Health systems long have studied demographic and marketing data from such sources as the U.S. Census Bureau, health-planning agencies and hospital associations, in deciding where to locate new facilities. Increasingly, they are using new sources of information such as EHRs, insurers' billing...
Bernard Tyson, chairman and CEO of Kaiser Permanente, discusses value-based reimbursement, the importance of comprehensive EHRs with information-technology interoperability and challenges from insurance expansion under the Affordable Care Act. He spoke with Modern Healthcare Editor Merrill Goozner
Losing revenue after failing to meet Medicare's performance standards is a painful prospect for hospitals. But for CipherHealth, it's a growth opportunity.
A prominent association of healthcare computer experts has a new set of recommendations to address challenges clinicians face as they're expected to do more with electronic health-record systems.
An 11-nation study of data loss across 16 industries finds healthcare breaches are the most expensive to remediate and growing more so.
The longtime Pew Research Center expert on the impact of health information technology and social media on patient engagement and consumers will take over as HHS's top technology adviser.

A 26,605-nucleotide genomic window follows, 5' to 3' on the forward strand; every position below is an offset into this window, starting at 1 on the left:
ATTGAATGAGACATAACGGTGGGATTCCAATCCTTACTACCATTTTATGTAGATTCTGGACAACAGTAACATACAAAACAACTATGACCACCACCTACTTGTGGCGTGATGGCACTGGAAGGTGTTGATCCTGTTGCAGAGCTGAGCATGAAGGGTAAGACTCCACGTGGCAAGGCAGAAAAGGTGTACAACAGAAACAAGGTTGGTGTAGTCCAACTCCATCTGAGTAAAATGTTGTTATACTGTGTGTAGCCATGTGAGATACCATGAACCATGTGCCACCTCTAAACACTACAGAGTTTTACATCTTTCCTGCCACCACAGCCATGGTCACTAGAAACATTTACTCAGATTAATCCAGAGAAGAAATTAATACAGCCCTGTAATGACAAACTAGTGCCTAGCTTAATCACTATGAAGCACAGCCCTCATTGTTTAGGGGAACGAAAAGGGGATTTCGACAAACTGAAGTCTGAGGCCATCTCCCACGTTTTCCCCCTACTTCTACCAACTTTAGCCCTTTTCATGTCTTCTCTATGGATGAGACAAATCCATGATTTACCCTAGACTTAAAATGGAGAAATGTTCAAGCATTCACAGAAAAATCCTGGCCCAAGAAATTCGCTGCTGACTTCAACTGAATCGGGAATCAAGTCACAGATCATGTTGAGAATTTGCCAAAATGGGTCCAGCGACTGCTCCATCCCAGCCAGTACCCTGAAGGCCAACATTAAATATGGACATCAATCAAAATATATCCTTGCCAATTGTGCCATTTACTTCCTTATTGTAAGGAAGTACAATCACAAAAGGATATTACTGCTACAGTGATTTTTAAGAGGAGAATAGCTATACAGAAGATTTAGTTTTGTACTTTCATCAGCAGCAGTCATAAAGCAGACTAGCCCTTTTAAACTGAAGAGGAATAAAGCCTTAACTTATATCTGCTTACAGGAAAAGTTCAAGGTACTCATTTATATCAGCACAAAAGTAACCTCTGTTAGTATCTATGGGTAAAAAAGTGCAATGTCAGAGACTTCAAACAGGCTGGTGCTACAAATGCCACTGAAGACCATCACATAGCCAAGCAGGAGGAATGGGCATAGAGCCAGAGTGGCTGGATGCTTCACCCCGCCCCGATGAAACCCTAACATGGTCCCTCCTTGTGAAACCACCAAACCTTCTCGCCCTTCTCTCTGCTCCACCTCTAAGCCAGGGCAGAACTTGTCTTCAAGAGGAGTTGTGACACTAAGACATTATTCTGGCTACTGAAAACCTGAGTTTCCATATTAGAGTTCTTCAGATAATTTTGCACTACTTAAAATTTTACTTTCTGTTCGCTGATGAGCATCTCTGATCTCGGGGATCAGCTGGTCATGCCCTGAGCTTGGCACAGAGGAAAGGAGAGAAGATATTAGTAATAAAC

The first update in more than a decade to Medicaid managed-care rules seeks to fill a funding gap left by Congress in promoting the use of electronic health-record systems by long-term care, behavioral health and other providers.
The CMS wants to launch a system to track enforcement actions against Medicare providers over questionable claims. Fraud costs the federal government an estimated $60 billion to $90 billion annually.
A national conversion from magnetic strip-based credit and debit cards to cards embedded with security enhancing computer chips is already underway and could prove a boon to providers, after some upfront costs and hassles.
IT staff at CareFirst Blue Cross and Blue Shield believed they contained a data hack back in June. But on Wednesday, the insurer said data on 1.1 million individuals was breached. Experts warn any delay in responding to a breach can aggravate security risks and increase public relations damage.
CareFirst Blue Cross and Blue Shield, a not-for-profit insurer serving Maryland, Washington and northern Virginia, said Wednesday that it was the target of a sophisticated cyberattack affecting 1.1 million individuals.
The sophisticated cyberattack against CareFirst Blue Cross and the record-breaking hacks at Premera Blue Cross and Anthem would have a narrower impact if companies didn't retain customer data for so long, experts say.